A two-day stock rally lost steam Wednesday, as Wall Street turned lower and Treasury yields regained ground as the prospect of higher oil prices and continued Federal Reserve rate hikes weighed on investors.
U.S. stocks stepped back from steep losses but remained lower in midday trading, after opening the fourth quarter with surging gains over the last two days. The Dow Jones Industrial Average was last down 0.22%, the S&P 500 fell and the Nasdaq Composite dropped 0.69%.
The MSCI world equity index, which tracks shares in 45 nations, was down 0.23%.
At the same time, U.S. Treasury yields reversed two days of losses to resume an upward climb as investors lost hope the Fed might be ready sooner to ease up on higher interest rates in its inflation battle. The yield on benchmark 10-year Treasuries , was up 16 basis points to 3.7729%.
The dollar index, which tracks the greenback versus a basket of six currencies, regained 1.12% to 111.291 after two days of sharp declines.
Stocks surged earlier in the week on some signs that the economy was slowing, in turn hinting central banks could begin preparing to back away from persistent interest rate increases.
But that hope took a blow Wednesday on several fronts. The Bank of New Zealand stuck with a sizeable rate hike, the ADP National Employment report showed private employment rising by more than estimated in September, and the Institute for Supply Management reported the service sector shrank less than expected in September and employment ticked up. That all combined to suggest the economy was not yet slowing enough in response to rate hikes for central banks to rethink their approach.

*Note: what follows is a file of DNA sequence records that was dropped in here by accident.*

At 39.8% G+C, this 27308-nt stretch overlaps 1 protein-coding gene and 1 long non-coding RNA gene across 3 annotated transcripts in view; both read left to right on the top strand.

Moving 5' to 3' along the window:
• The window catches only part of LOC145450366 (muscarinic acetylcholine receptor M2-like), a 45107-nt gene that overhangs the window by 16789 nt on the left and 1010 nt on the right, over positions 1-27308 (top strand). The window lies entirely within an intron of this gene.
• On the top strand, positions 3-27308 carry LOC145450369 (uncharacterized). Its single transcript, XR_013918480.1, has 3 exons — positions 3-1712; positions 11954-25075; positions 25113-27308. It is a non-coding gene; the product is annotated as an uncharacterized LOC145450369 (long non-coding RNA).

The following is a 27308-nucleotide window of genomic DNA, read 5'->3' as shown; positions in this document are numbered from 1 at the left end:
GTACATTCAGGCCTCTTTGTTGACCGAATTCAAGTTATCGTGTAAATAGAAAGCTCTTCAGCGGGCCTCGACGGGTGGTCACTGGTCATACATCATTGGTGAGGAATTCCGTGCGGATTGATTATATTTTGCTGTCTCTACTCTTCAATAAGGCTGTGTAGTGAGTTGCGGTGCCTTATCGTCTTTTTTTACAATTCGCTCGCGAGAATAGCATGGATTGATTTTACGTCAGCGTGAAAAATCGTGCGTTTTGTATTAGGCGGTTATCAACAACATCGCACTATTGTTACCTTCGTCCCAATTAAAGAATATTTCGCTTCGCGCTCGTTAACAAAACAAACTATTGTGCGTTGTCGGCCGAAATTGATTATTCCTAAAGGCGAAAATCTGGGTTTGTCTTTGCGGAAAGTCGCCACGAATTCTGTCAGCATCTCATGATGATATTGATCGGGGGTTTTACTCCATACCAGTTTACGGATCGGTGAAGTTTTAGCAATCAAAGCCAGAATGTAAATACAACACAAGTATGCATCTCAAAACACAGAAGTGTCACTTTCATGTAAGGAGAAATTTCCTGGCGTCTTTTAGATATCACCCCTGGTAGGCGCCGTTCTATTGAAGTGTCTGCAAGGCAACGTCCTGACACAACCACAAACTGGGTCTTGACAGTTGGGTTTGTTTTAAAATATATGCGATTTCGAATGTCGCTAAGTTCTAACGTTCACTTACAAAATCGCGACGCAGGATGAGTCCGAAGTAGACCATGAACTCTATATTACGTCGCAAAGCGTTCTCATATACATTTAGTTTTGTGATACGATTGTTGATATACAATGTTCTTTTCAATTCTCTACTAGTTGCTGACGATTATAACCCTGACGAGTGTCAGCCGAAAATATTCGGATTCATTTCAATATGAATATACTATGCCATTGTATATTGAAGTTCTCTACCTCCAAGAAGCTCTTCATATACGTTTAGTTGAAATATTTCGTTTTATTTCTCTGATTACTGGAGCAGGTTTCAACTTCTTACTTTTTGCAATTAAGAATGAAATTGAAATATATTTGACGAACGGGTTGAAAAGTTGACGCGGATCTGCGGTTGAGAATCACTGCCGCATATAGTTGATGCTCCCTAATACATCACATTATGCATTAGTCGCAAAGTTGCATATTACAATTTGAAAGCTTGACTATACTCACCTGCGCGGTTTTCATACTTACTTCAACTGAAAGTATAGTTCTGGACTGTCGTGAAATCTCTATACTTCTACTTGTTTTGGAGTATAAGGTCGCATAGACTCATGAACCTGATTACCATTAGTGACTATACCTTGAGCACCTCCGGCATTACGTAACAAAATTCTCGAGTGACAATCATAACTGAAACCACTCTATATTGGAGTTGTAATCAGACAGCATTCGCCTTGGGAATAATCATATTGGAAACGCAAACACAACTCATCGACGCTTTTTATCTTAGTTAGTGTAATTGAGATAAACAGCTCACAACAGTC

“The stock and bond rally of the last few days was driven by weaker economic and labor market data. Today, stocks and bonds are both selling off after a more hawkish policy decision from New Zealand and stronger economic data from the U.S.,” said Jacob Manoukian, U.S. head of investment strategy at JPMorgan Private Bank.
“It’s hard to read too much into day to day price moves when markets are this skittish, but the broad driver of markets for the rest of the third quarter will probably be the trajectory of policy rates.”
Oil prices looked set to enjoy a third straight day of gains, hitting a three-week high after OPEC+ key ministers, known as the joint ministerial monitoring committee, agreed to cut oil output by 2 million barrels per day, which accounts for roughly 2% of global supply.
Brent crude was last up 2.11% at $93.75 a barrel. U.S. crude was last up 1.88% at $88.14 per barrel.
Elsewhere, spot gold traded at around $1,711 per ounce, down about 84%.